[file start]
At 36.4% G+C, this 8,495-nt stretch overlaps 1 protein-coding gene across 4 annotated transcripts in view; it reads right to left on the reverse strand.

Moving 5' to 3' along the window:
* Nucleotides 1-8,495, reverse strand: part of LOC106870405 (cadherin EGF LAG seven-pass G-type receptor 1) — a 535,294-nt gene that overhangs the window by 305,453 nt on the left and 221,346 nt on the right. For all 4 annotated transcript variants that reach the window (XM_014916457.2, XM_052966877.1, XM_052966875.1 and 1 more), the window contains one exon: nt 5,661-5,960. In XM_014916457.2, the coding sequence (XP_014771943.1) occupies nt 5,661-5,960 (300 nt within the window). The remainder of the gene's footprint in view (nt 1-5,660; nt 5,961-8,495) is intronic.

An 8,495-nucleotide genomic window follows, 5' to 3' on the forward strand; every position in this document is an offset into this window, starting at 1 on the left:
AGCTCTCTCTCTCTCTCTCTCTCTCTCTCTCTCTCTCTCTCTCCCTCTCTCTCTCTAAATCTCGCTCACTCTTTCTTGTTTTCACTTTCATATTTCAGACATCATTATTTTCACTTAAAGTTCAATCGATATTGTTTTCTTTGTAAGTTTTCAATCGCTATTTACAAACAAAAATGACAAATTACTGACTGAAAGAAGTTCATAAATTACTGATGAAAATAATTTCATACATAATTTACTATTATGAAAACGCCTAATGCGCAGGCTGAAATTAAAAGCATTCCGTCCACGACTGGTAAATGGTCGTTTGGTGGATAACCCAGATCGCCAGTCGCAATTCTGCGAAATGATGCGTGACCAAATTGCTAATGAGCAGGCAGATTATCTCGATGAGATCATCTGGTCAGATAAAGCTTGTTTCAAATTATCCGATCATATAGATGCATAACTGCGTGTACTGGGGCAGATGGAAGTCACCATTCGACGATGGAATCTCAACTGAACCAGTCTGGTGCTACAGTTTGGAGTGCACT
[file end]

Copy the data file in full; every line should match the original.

At 36.4% G+C, this 8,495-nt stretch overlaps 1 protein-coding gene across 4 annotated transcripts in view; it reads right to left on the reverse strand.

Moving 5' to 3' along the window:
* Nucleotides 1-8,495, reverse strand: part of LOC106870405 (cadherin EGF LAG seven-pass G-type receptor 1) — a 535,294-nt gene that overhangs the window by 305,453 nt on the left and 221,346 nt on the right. For all 4 annotated transcript variants that reach the window (XM_014916457.2, XM_052966877.1, XM_052966875.1 and 1 more), the window contains one exon: nt 5,661-5,960. In XM_014916457.2, the coding sequence (XP_014771943.1) occupies nt 5,661-5,960 (300 nt within the window). The remainder of the gene's footprint in view (nt 1-5,660; nt 5,961-8,495) is intronic.

An 8,495-nucleotide genomic window follows, 5' to 3' on the forward strand; every position in this document is an offset into this window, starting at 1 on the left:
AGCTCTCTCTCTCTCTCTCTCTCTCTCTCTCTCTCTCTCTCTCCCTCTCTCTCTCTAAATCTCGCTCACTCTTTCTTGTTTTCACTTTCATATTTCAGACATCATTATTTTCACTTAAAGTTCAATCGATATTGTTTTCTTTGTAAGTTTTCAATCGCTATTTACAAACAAAAATGACAAATTACTGACTGAAAGAAGTTCATAAATTACTGATGAAAATAATTTCATACATAATTTACTATTATGAAAACGCCTAATGCGCAGGCTGAAATTAAAAGCATTCCGTCCACGACTGGTAAATGGTCGTTTGGTGGATAACCCAGATCGCCAGTCGCAATTCTGCGAAATGATGCGTGACCAAATTGCTAATGAGCAGGCAGATTATCTCGATGAGATCATCTGGTCAGATAAAGCTTGTTTCAAATTATCCGATCATATAGATGCATAACTGCGTGTACTGGGGCAGATGGAAGTCACCATTCGACGATGGAATCTCAACTGAACCAGTCTGGTGCTACAGTTTGGAGTGCACT